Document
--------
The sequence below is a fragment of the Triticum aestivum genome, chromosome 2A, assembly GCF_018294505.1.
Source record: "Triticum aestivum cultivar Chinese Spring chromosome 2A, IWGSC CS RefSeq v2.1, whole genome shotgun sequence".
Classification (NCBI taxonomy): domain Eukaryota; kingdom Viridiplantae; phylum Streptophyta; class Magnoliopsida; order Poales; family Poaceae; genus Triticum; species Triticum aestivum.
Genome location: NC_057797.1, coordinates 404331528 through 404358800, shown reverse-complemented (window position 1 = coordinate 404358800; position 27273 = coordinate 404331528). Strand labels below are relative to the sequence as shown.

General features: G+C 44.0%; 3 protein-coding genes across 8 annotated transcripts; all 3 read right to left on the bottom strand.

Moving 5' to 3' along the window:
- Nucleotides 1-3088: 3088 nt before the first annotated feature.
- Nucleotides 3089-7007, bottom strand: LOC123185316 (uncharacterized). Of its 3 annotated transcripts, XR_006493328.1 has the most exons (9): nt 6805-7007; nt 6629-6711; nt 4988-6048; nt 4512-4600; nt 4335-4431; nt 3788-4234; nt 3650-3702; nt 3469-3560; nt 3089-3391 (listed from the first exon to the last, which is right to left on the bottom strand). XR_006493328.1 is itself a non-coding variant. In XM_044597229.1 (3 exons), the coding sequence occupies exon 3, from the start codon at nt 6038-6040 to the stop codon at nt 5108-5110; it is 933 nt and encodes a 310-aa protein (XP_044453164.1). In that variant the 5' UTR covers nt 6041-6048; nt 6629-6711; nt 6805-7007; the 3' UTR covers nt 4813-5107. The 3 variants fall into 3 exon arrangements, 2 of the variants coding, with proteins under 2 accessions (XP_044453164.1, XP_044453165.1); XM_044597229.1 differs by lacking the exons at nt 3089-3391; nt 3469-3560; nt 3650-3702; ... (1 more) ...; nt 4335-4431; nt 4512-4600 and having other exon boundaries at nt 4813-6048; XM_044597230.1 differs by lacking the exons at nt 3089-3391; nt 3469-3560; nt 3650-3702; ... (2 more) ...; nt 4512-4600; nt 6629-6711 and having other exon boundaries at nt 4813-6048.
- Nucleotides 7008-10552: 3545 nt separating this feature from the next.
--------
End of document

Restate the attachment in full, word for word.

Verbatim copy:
The sequence below is a fragment of the Triticum aestivum genome, chromosome 2A, assembly GCF_018294505.1.
Source record: "Triticum aestivum cultivar Chinese Spring chromosome 2A, IWGSC CS RefSeq v2.1, whole genome shotgun sequence".
Classification (NCBI taxonomy): domain Eukaryota; kingdom Viridiplantae; phylum Streptophyta; class Magnoliopsida; order Poales; family Poaceae; genus Triticum; species Triticum aestivum.
Genome location: NC_057797.1, coordinates 404331528 through 404358800, shown reverse-complemented (window position 1 = coordinate 404358800; position 27273 = coordinate 404331528). Strand labels below are relative to the sequence as shown.

General features: G+C 44.0%; 3 protein-coding genes across 8 annotated transcripts; all 3 read right to left on the bottom strand.

Moving 5' to 3' along the window:
- Nucleotides 1-3088: 3088 nt before the first annotated feature.
- Nucleotides 3089-7007, bottom strand: LOC123185316 (uncharacterized). Of its 3 annotated transcripts, XR_006493328.1 has the most exons (9): nt 6805-7007; nt 6629-6711; nt 4988-6048; nt 4512-4600; nt 4335-4431; nt 3788-4234; nt 3650-3702; nt 3469-3560; nt 3089-3391 (listed from the first exon to the last, which is right to left on the bottom strand). XR_006493328.1 is itself a non-coding variant. In XM_044597229.1 (3 exons), the coding sequence occupies exon 3, from the start codon at nt 6038-6040 to the stop codon at nt 5108-5110; it is 933 nt and encodes a 310-aa protein (XP_044453164.1). In that variant the 5' UTR covers nt 6041-6048; nt 6629-6711; nt 6805-7007; the 3' UTR covers nt 4813-5107. The 3 variants fall into 3 exon arrangements, 2 of the variants coding, with proteins under 2 accessions (XP_044453164.1, XP_044453165.1); XM_044597229.1 differs by lacking the exons at nt 3089-3391; nt 3469-3560; nt 3650-3702; ... (1 more) ...; nt 4335-4431; nt 4512-4600 and having other exon boundaries at nt 4813-6048; XM_044597230.1 differs by lacking the exons at nt 3089-3391; nt 3469-3560; nt 3650-3702; ... (2 more) ...; nt 4512-4600; nt 6629-6711 and having other exon boundaries at nt 4813-6048.
- Nucleotides 7008-10552: 3545 nt separating this feature from the next.